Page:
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Mark Norman to retire from Canadian Forces, but details of settlement with Liberal government to be kept secret

Vice-Admiral Mark Norman poses for a photo at his home in Ottawa Thursday May 16, 2019.
Vice-Admiral Mark Norman poses for a photo at his home in Ottawa Thursday May 16, 2019.

Vice-Admiral Mark Norman will retire from the Canadian Forces after reaching an undisclosed settlement with the Department of National Defence.

Norman and the federal government reached a “mutually acceptable agreement, the details of which will remain confidential,” the Department of National Defence said in a statement Wednesday.

“Vice-Admiral Norman remains committed to the Navy, the Canadian Armed Forces and their mission,” the statement said. “However, after consulting with his family, his chain of command, and his counsel, VAdm Norman has decided to retire from the Canadian Armed Forces.”

“Both parties believe that this resolution will return focus to the critical work of the Canadian Forces, which is the protection of all Canadians,” said the statement.

“The Government of Canada thanks VAdm Norman for his 38 years of dedicated service, and wishes him well in all of his future endeavours.”

The deal was brokered with help from Warren Winkler, former Chief Justice of the Ontario Court of Appeal.

Vice-Admiral Norman remains committed to the Navy, the Canadian Armed Forces and their mission

Norman, the former second-in-command of the Forces, was suspended from his job in January 2017 by Chief of the Defence Staff Gen. Jon Vance after the RCMP presented him with allegations that Norman was responsible for the leak of confidential cabinet information related to a proposal by Quebec-based Davie Shipbuilding to convert a commercial ship into a refuelling vessel for the Royal Canadian Navy.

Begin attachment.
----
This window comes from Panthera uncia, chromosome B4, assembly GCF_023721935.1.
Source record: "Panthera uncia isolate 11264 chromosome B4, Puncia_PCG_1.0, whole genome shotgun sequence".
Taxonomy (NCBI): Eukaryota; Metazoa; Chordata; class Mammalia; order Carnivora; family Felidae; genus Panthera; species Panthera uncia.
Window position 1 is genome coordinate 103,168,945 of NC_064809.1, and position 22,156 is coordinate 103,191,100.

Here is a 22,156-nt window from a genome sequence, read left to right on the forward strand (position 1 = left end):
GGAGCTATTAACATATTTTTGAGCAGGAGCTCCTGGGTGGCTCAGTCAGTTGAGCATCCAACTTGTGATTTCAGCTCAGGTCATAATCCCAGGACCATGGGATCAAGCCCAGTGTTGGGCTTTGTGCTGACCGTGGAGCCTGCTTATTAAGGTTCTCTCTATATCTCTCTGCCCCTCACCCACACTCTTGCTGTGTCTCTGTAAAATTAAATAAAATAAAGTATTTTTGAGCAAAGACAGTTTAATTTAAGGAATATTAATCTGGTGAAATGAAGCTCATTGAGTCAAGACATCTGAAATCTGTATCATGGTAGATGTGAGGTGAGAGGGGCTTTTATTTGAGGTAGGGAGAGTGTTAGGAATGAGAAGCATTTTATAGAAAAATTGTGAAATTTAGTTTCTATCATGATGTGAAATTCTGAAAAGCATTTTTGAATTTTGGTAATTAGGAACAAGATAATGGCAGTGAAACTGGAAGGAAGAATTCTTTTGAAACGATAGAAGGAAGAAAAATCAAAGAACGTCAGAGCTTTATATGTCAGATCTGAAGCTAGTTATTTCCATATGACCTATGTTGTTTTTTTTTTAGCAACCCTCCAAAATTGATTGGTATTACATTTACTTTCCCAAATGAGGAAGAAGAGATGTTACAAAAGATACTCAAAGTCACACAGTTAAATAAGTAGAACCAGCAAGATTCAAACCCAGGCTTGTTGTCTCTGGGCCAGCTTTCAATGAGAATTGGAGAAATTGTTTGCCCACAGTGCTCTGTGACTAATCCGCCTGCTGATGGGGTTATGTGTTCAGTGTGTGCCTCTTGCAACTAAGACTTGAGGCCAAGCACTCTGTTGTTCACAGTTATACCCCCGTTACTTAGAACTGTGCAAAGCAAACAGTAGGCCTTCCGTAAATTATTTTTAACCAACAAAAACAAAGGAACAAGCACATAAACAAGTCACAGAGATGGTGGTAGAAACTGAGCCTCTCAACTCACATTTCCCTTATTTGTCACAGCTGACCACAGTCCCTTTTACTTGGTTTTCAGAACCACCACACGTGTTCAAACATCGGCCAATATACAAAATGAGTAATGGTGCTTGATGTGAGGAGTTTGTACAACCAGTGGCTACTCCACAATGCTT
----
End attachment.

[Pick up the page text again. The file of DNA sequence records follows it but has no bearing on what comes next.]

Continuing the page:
Norman was later charged with one count of breach of trust, but on May 8 the charge was stayed after Norman’s defence team brought new evidence to prosecutors’ attention. Prosecutors told the court that based on the new evidence there was no likelihood of a conviction. It is not known what that evidence was, but sources have told Postmedia at least some of it was related to the former Conservative government’s push to keep the Davie deal on track, and suggested the communication Norman had with Davie that formed the basis for the charge simply showed Norman following orders. Norman, who had entered a plea of not guilty, always maintained he had done nothing wrong.

After the case against him collapsed, Norman told journalists he believed that “for me and for the Canadian Armed Forces the best choice would be for me to go back into my former position.”

Vance, too, issued a statement saying he looked “forward to welcoming (Norman) back to work as soon as possible.”

In May, the two met to discuss next steps. Mediation sessions between Norman and federal lawyers took place during the last two weeks of June. The result sees Norman retiring rather than returning to his previous post.

No date has yet been set for Norman’s retirement, DND said. Norman has yet to issue a comment on the latest development in his case.

After initially declining to pay Norman’s legal fees, the federal government announced after the staying of the charge that it would cover the costs, which are estimated to be more than $1 million.

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